South Korea’s 2007 presidential election has recently come under fire by various global blogs and media for being undemocratic. The reason: for the first time, the country’s National Election Commission (NEC) implemented strict Internet content regulation during the campaign. Internet users were not allowed to post or directly link to any comments or content that would favor or disfavor a particular candidate or party.
Many took this as a curb on free speech and a step backward in Korea’s still nascent democracy. Few, however, approached it from the broader context of why the regulations were created and if they served any democratic purpose.
I wish to explore both sides of the argument by clarifying the facts around the NEC regulations and providing the broader socio-political situation under which the rules were made.
The NEC only prohibits what it calls “campaign UCC” material. (UCC is short for user-created content, which includes all Internet content produced by the user such as pictures, videos, web posts, replies, etc.)
The NEC distinguishes between “campaign UCC” versus personal opinion.
“Campaign UCC” are UCC’s that contain campaign-related content that show a blatant intent to help or hinder a particular candidate or party from being elected. Some examples of “campaign UCC” material according to the NEC Web site are: short comments like “Lets help candidate A get elected,” long posts with selectively clipped criticism of a select candidate, or videos containing one-sided material. Posting or directly linking to such UCC is prohibited. Violators are legally punished and can face up to a maximum of three years in jail or a 30 million won (approx. $33,000) fine.
In contrast, personal opinion consists of content with strictly subjective or abstract viewpoints on a candidate or party. For example, short comments like “I want candidate A to be elected” or “I like candidate A” and long posts or videos that cover both candidates are all permissible. However, when such personal opinions are repeatedly posted or forwarded to the extent that it is obvious there is intent to influence the election decision, then it falls under the “campaign UCC” category and is prohibited.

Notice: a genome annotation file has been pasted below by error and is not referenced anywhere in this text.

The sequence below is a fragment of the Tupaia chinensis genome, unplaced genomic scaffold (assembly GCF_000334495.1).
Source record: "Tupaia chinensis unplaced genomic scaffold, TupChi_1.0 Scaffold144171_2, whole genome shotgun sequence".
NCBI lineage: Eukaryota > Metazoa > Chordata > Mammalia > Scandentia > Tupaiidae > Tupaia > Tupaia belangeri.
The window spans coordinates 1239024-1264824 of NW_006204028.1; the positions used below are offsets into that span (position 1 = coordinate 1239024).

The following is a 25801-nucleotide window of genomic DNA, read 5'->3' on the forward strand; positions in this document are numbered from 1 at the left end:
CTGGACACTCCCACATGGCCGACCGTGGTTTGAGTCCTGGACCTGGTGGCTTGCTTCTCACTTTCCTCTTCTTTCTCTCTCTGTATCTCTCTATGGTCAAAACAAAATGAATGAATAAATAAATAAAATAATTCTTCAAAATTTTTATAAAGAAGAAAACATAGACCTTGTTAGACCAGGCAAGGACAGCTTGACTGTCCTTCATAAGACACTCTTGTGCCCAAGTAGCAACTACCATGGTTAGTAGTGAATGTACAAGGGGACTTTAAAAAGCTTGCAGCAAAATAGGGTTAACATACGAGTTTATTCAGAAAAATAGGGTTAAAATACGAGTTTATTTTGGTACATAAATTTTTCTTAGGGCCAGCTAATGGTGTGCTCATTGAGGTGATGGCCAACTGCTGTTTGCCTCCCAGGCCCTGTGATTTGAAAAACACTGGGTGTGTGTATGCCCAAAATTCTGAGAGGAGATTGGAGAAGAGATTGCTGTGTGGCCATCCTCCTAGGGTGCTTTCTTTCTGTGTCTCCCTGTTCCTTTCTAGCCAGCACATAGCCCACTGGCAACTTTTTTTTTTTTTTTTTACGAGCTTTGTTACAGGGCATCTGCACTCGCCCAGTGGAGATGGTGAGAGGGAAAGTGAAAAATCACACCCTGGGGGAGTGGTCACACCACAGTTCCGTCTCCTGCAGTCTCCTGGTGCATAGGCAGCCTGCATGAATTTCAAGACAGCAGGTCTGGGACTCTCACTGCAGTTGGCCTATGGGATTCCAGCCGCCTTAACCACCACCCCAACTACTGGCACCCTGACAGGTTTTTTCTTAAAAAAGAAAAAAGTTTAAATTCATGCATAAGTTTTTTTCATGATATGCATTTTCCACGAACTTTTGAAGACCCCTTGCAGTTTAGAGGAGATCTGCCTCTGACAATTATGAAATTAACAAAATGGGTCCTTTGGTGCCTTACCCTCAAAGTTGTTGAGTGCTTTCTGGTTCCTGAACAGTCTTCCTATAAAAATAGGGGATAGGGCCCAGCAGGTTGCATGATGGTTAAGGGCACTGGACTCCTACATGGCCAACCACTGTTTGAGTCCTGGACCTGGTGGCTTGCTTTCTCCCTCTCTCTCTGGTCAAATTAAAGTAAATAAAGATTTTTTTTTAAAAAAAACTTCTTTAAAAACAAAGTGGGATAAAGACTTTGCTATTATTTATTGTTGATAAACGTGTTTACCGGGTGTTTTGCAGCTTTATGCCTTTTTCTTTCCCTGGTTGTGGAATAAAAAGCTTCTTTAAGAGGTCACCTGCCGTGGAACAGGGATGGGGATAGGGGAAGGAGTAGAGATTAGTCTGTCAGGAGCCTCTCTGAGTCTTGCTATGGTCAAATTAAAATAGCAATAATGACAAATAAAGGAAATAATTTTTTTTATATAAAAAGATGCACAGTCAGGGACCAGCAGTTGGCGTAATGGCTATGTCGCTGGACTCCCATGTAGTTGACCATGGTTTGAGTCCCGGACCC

The Case for the NEC Regulations
The NEC regulations were prompted by a very unique socio-political situation in South Korea. In the previous 2002 presidential elections, the country witnessed for the first time the substantial power of the Internet on politics. President Roh was dubbed an “Internet President,” and the 180 degree turnaround on election day fueled by younger generation Internet users shocked both citizens and politicians.
The Internet’s such power awed some, but also scared others. Especially as support for the elected President Roh continued to decline through his term, many became wary that the Internet – with its tremendous amplifying power and speed of mobilization– might again fall prey to partisan propaganda and produce unfavorable results.
The NEC regulations came as a response to such worries. The reason the laws were implemented was not to censor debate, but rather, to protect it. The NEC recognized that at times, in order to guard against partisan or biased voices from taking over substantial, qualitative political debate, some censorship is necessary. In this sense, the origin of the regulations was very much democratic.
The Case against the NEC Regulations
On the other hand, users who have been charged by the NEC are clearly infuriated about having their right to free speech violated. In various interviews with the Korea Times, The Korea Herald and other mainstream newspapers, netizens have expressed how they are shocked to not have the right to post whatever they want on what should be personal Internet space. The fact that the regulations extend to personal blogs is particularly alarming. The argument is that not all of the Internet can be treated like a public space for deliberation; personal blogs, homepages, and other domains must remain private territory that is off-limits from the government.
Freedom vs. Equality
Ultimately, South Korea’s case of Internet censorship boils down to a values debate between freedom and fairness (or equality). The two values, both the pillars of democracy, are infamous for frequently colliding with each other. The question is: do we uphold freedom of speech and risk a lower quality public debate, or do we consent to some federal regulation for purposes of maintaining an equal playing field in the public forum?
Owen Fiss, author of The Irony of Free Speech, offers some insight on how to strike a balance between these two values in the context of free speech. His line of argument falls more in line with the NEC’s. In some cases, in order to protect freedom of speech, which posits that all voices and parties should have the right to have a say in public debate, federal intervention is necessary. The question is if the Internet, in the context of political elections, falls into that special category of cases.
An interview with an official in the NEC on such questions is forthcoming.